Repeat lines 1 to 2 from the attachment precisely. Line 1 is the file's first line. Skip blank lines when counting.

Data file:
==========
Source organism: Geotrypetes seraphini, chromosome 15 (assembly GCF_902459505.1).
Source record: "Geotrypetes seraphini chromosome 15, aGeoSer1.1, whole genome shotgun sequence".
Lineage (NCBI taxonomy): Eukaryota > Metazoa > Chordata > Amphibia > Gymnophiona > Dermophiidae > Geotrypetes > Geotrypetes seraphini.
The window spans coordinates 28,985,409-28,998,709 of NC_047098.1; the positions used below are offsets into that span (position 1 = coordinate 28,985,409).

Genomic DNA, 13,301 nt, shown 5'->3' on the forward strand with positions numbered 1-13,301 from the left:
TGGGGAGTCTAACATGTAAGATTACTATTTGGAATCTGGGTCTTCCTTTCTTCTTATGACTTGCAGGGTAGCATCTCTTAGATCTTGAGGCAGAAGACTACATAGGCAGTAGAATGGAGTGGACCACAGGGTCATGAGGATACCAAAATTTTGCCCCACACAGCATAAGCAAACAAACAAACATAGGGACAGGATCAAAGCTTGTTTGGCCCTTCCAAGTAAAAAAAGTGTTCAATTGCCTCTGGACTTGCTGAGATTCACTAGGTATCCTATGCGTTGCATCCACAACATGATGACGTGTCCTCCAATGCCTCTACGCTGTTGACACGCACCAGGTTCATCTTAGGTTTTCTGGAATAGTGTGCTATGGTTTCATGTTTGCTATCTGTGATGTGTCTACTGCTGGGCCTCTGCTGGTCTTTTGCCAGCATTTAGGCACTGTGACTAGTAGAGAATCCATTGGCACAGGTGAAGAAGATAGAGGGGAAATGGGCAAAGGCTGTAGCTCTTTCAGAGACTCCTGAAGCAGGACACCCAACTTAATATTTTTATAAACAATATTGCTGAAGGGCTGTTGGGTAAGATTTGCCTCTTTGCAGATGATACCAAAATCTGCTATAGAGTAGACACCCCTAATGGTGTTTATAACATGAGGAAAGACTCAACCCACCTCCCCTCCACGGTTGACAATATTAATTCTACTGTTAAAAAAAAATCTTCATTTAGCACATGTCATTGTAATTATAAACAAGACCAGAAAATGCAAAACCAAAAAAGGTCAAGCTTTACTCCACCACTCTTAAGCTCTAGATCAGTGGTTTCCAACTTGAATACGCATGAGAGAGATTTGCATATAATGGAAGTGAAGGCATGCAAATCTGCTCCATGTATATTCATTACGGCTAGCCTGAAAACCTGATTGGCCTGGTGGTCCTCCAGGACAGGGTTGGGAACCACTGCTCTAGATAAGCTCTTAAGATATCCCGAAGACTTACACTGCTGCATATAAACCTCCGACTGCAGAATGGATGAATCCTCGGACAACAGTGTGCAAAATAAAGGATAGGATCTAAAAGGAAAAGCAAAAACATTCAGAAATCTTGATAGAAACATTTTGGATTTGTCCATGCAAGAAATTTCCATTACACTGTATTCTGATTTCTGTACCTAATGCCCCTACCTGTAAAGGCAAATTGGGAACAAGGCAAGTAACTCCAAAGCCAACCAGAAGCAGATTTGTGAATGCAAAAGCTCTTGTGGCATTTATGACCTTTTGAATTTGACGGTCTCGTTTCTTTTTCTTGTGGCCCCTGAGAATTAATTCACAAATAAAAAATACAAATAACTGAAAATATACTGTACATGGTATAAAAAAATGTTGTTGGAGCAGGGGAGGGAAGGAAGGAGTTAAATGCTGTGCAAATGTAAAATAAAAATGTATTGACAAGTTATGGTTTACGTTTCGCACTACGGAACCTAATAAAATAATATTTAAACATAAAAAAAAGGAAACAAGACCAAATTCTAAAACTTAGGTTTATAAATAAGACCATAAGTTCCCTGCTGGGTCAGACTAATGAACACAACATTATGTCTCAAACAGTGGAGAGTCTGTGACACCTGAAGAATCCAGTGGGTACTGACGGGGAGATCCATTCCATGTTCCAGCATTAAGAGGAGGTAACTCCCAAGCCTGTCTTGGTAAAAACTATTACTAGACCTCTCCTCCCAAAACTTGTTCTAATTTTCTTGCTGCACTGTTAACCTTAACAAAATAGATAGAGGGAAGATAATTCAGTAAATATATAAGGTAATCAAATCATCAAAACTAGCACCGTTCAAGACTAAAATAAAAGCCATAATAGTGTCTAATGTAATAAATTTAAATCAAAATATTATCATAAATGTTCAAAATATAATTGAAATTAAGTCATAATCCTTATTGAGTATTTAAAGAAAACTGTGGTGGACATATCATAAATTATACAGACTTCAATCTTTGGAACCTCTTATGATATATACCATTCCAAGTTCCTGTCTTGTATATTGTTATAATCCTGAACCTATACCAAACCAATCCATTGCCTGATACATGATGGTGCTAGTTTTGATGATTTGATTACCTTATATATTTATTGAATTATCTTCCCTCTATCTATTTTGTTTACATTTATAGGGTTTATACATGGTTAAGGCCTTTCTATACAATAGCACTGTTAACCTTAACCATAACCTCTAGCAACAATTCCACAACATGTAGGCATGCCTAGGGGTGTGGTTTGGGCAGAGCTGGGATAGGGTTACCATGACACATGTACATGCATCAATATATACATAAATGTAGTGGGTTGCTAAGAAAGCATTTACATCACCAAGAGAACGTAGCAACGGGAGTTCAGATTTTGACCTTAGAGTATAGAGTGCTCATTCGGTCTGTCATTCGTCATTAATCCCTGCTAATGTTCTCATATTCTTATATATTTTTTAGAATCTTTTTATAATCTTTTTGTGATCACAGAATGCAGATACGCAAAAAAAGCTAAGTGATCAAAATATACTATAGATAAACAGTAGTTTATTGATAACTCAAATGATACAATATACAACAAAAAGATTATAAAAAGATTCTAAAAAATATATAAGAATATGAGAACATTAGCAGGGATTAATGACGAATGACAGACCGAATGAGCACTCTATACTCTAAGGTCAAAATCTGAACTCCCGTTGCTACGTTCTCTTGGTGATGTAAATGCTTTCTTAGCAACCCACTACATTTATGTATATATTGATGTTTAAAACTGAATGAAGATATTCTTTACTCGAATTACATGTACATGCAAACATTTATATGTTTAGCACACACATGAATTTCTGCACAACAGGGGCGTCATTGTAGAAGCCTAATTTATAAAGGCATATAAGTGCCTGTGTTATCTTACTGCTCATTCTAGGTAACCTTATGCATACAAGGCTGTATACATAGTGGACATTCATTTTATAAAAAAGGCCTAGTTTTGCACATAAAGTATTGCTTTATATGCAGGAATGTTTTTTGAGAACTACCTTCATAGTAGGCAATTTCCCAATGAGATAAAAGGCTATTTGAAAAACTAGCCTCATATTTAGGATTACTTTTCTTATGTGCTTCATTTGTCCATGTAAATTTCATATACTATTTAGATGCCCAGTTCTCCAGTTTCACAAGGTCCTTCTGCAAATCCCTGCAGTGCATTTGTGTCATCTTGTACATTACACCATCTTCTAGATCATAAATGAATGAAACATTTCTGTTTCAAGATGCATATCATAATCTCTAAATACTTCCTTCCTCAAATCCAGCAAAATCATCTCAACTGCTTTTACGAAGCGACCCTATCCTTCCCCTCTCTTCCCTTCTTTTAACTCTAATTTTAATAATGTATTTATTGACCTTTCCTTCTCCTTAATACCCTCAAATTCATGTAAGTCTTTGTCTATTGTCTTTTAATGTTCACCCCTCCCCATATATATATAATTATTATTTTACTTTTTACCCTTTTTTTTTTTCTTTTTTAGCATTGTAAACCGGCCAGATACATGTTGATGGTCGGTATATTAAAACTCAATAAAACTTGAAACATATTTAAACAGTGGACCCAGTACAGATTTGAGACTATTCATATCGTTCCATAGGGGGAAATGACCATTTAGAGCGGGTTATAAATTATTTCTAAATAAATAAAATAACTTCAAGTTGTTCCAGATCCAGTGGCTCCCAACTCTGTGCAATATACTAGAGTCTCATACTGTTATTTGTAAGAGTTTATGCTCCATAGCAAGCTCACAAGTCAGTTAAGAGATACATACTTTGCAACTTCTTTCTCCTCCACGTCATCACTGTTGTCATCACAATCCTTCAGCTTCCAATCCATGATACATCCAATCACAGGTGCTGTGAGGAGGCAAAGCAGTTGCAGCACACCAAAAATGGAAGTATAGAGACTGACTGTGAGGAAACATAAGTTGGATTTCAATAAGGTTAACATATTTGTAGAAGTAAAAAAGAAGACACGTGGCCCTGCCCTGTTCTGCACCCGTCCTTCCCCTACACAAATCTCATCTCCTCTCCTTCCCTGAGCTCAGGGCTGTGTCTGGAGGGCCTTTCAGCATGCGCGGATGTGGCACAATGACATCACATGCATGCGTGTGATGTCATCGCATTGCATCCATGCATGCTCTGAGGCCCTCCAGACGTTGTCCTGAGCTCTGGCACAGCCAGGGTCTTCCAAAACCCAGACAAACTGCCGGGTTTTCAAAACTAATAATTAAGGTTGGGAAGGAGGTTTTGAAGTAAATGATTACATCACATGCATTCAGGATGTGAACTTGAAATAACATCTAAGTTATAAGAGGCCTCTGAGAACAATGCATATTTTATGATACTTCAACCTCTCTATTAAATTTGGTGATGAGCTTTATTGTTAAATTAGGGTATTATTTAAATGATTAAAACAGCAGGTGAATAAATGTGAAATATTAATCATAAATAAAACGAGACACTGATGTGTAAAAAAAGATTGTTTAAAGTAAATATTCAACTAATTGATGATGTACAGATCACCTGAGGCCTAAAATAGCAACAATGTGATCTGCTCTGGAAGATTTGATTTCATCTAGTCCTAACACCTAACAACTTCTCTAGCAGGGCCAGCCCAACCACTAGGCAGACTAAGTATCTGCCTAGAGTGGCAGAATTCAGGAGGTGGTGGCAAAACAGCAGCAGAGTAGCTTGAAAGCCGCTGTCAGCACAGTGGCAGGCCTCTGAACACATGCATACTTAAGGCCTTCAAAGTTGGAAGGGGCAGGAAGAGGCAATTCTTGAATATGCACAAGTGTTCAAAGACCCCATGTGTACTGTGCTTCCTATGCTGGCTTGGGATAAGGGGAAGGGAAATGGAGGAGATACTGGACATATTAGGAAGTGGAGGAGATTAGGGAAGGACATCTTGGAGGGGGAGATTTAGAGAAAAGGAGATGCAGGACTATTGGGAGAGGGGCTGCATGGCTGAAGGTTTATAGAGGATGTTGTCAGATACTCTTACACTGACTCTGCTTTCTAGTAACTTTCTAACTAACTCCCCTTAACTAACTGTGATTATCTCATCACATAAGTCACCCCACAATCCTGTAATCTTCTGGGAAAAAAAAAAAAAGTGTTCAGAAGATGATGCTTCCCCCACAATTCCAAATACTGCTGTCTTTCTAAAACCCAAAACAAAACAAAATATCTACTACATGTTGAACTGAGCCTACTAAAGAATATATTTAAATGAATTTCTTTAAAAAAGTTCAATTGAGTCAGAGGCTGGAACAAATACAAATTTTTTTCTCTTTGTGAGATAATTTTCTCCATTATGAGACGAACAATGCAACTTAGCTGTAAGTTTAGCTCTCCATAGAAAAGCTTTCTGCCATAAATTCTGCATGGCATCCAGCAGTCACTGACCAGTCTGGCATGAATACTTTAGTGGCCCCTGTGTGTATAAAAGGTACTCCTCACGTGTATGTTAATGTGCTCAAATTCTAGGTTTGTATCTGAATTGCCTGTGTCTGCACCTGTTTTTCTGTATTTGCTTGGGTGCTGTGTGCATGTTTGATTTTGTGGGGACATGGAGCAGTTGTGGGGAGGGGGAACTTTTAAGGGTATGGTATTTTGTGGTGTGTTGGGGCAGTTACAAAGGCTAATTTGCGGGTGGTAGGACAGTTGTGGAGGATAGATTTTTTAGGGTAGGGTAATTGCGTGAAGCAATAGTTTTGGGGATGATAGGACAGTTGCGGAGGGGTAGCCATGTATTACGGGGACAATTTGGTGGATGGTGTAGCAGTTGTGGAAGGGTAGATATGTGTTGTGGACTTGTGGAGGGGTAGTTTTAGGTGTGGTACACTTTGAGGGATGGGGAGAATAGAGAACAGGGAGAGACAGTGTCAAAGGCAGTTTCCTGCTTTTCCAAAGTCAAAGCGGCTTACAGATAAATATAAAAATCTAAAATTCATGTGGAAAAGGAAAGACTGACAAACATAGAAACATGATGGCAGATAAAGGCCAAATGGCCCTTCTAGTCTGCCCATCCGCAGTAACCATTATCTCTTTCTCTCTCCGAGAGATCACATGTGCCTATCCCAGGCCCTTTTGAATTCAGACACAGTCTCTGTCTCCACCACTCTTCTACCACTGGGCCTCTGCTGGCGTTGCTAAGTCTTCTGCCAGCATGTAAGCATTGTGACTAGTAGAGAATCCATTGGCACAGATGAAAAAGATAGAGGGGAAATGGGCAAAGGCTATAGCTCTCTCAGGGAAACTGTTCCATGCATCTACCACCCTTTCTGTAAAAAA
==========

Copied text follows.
Source organism: Geotrypetes seraphini, chromosome 15 (assembly GCF_902459505.1).
Source record: "Geotrypetes seraphini chromosome 15, aGeoSer1.1, whole genome shotgun sequence".